• You, as an individual owner, can obtain a general liability insurance,
called an umbrella policy, or a success protector policy.
© McGraw-Hill Education 22
Insuring the Property of the Business
Property insurance determined by:
• Insurable value.
• Amount of deductible loss.
• Amount of co-insurance
required.
• Loss limits of the policy.
There are other types of insurance.
• Business interruption insurance.
• Crime insurance.
• Theft insurance may require
employees be bonded with
fidelity bonds or surety bonds.
• Credit insurance requires co-
insurance.
• Personnel insurance.
• Key person insurance.
• Life insurance.
• Disability insurance – buyout
insurance is common.
• Medical coverage.
© McGraw-Hill Education 23
Sharing Risk
One way to share
risk is through
insurance that
diversifies risk.
Risk can be directly
shared without an
insurance
company.
By forming joint
ventures.
By joining industry
groups.
By obtaining
government grants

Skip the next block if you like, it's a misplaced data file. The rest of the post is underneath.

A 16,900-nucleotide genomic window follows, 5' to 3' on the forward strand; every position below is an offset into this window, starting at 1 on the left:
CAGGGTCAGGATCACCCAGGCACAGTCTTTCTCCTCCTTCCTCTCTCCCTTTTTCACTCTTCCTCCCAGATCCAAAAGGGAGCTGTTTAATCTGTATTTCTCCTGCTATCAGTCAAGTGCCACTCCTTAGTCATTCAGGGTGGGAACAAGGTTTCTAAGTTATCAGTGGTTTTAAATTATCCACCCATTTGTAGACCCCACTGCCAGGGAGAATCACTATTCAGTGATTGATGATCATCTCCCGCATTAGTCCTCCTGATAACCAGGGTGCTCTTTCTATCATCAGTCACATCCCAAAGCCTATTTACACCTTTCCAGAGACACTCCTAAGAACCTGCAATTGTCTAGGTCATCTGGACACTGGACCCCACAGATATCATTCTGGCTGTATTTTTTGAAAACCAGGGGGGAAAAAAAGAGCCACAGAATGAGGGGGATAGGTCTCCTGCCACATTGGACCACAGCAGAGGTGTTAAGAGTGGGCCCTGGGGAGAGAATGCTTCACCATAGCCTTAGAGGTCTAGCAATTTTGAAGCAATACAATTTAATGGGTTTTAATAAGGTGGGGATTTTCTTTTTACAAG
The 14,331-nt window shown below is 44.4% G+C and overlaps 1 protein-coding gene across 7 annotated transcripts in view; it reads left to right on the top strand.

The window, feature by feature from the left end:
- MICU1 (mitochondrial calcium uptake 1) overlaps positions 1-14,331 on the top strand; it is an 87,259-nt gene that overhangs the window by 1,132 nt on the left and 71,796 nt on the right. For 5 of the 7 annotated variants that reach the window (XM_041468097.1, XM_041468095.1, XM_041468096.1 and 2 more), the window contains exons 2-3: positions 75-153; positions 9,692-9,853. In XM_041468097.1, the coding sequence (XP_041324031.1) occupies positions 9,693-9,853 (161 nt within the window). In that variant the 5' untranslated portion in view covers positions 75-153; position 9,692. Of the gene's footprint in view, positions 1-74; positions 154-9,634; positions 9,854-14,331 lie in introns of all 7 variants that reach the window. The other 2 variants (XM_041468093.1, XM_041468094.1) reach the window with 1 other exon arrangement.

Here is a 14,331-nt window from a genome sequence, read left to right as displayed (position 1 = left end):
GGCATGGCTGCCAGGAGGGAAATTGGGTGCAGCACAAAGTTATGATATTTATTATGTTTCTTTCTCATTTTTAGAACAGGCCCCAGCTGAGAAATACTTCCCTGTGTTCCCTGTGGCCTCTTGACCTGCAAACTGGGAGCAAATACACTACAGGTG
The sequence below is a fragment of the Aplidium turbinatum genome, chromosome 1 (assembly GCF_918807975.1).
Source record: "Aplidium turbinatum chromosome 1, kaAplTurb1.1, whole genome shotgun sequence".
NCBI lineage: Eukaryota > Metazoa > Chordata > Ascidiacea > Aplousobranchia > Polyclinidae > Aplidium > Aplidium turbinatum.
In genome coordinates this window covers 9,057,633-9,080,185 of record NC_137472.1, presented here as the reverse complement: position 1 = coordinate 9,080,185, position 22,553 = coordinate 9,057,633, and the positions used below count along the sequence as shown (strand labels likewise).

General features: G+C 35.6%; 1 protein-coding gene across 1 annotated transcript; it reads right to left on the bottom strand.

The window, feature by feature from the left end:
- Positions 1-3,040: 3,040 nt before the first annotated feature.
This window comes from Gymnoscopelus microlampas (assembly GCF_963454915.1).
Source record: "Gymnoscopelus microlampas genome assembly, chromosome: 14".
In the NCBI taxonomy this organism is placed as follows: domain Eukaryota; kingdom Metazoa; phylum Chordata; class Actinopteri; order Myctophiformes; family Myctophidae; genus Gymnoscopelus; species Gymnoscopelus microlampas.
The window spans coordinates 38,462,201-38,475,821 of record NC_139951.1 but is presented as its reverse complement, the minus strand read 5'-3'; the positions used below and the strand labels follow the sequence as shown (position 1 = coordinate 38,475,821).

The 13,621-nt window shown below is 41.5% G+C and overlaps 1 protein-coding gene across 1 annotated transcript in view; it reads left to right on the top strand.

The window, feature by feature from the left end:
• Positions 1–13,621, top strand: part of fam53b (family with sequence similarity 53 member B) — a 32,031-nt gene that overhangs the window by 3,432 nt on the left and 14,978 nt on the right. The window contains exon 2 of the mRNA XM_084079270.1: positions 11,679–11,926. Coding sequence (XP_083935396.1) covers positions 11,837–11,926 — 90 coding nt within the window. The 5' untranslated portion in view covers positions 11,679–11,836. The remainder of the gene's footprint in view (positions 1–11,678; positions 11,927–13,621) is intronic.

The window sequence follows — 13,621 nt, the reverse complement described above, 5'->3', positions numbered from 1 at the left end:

and guarantees.
© McGraw-Hill Education 24
Sharing Risk: Joint Ventures
Joint ventures are partnerships in which two or more businesses
combine to undertake a specific economic activity.
• Usually formed and taxed as partnerships.
• The ability to assign tax items to the partner for which they are most
advantageous eases forming of the partnerships.
• Another advantage is that each partner can lose no more than its
investment in the venture.
• The joint venture is a separate entity from any of the partners.
© McGraw-Hill Education 25
Sharing Risk: Industry Groups for Insurance Coverage
Joining in groups provides benefits of scale to members.
• The most common benefit is low-cost group insurance.
• Insurance cost is partly a function of the risk the provider assumes.
• They diversify risk by insuring large numbers of similar businesses.
• A large group is able to obtain much lower insurance rates for its
members than the members can obtain individually.